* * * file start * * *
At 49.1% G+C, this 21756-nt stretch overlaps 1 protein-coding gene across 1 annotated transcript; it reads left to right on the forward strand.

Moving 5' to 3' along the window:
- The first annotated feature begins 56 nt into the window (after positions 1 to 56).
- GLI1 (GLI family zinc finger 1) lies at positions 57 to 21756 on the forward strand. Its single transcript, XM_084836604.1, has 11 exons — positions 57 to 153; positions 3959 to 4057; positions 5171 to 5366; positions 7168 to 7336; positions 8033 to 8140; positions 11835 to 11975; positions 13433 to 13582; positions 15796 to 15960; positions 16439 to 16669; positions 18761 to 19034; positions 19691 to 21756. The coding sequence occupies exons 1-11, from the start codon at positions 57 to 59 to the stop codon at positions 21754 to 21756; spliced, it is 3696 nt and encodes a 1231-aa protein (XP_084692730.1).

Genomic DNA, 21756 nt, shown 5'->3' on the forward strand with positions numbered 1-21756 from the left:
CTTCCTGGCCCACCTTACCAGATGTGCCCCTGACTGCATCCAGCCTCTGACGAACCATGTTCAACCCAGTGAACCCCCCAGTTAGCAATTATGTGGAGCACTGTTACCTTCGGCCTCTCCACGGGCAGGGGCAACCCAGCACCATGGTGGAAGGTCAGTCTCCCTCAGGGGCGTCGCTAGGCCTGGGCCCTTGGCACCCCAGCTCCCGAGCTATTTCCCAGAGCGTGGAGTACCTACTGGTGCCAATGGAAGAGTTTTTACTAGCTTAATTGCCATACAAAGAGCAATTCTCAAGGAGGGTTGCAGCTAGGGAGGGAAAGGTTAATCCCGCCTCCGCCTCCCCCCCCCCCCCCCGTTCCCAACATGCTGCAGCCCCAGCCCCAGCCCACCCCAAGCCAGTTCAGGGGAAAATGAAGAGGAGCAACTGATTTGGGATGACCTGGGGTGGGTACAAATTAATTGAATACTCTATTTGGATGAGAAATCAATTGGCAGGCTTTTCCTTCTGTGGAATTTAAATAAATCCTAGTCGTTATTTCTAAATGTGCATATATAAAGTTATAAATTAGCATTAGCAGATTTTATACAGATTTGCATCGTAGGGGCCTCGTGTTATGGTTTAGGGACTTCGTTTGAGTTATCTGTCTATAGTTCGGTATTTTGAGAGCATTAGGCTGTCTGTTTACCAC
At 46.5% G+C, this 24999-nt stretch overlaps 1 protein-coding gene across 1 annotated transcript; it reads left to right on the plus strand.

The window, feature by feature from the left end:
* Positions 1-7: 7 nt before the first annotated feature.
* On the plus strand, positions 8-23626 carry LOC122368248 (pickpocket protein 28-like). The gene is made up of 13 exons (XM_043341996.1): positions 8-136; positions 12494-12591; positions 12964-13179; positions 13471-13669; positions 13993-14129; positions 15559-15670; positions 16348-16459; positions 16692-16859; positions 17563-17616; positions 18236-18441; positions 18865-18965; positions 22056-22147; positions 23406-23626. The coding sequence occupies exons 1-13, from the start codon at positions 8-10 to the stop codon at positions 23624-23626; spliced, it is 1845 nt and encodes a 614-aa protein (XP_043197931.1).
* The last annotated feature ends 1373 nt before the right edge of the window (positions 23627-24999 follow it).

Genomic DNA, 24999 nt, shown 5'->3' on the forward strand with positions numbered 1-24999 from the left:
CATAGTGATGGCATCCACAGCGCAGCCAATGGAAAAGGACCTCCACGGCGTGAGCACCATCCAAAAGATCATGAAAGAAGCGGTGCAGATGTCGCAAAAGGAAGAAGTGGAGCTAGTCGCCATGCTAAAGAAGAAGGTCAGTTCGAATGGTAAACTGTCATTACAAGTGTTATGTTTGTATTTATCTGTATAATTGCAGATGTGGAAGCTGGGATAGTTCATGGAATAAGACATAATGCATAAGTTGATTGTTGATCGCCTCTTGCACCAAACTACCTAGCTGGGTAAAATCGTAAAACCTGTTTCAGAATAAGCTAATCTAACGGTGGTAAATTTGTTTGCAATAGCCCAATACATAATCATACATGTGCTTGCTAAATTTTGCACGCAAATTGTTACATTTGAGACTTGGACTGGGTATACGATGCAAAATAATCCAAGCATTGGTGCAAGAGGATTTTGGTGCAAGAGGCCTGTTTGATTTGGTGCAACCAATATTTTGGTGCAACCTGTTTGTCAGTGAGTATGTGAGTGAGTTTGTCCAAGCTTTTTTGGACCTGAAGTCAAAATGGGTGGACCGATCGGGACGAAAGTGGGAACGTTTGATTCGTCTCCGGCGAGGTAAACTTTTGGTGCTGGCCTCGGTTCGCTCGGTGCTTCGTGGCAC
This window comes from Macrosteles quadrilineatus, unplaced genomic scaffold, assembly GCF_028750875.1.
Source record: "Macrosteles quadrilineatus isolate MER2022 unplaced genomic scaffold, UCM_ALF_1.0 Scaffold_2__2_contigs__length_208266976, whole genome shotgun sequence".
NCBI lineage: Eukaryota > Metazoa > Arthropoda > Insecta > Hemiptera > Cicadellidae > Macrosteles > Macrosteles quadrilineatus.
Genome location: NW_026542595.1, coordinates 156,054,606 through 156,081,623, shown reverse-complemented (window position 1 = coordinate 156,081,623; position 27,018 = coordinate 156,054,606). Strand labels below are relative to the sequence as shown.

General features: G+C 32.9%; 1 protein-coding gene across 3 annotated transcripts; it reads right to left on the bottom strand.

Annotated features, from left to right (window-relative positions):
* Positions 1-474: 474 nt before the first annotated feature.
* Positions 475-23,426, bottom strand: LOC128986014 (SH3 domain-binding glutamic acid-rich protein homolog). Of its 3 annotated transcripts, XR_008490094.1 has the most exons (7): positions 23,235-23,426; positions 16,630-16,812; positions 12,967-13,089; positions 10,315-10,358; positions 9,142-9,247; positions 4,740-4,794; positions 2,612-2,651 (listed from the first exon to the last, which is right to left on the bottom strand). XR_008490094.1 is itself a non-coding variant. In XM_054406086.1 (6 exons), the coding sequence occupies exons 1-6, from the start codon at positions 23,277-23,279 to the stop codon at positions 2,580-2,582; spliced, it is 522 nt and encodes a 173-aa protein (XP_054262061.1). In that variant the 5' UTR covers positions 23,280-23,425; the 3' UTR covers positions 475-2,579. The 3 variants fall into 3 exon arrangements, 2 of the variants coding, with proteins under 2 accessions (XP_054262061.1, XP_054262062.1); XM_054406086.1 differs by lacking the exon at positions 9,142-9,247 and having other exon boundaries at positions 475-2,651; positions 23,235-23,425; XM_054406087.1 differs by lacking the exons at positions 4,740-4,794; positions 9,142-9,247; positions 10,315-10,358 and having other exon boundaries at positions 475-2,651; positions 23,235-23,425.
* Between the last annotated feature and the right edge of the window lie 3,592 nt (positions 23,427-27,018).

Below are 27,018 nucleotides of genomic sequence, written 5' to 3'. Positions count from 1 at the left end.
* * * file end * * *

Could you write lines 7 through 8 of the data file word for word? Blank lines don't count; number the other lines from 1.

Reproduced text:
At 46.5% G+C, this 24999-nt stretch overlaps 1 protein-coding gene across 1 annotated transcript; it reads left to right on the plus strand.

The window, feature by feature from the left end: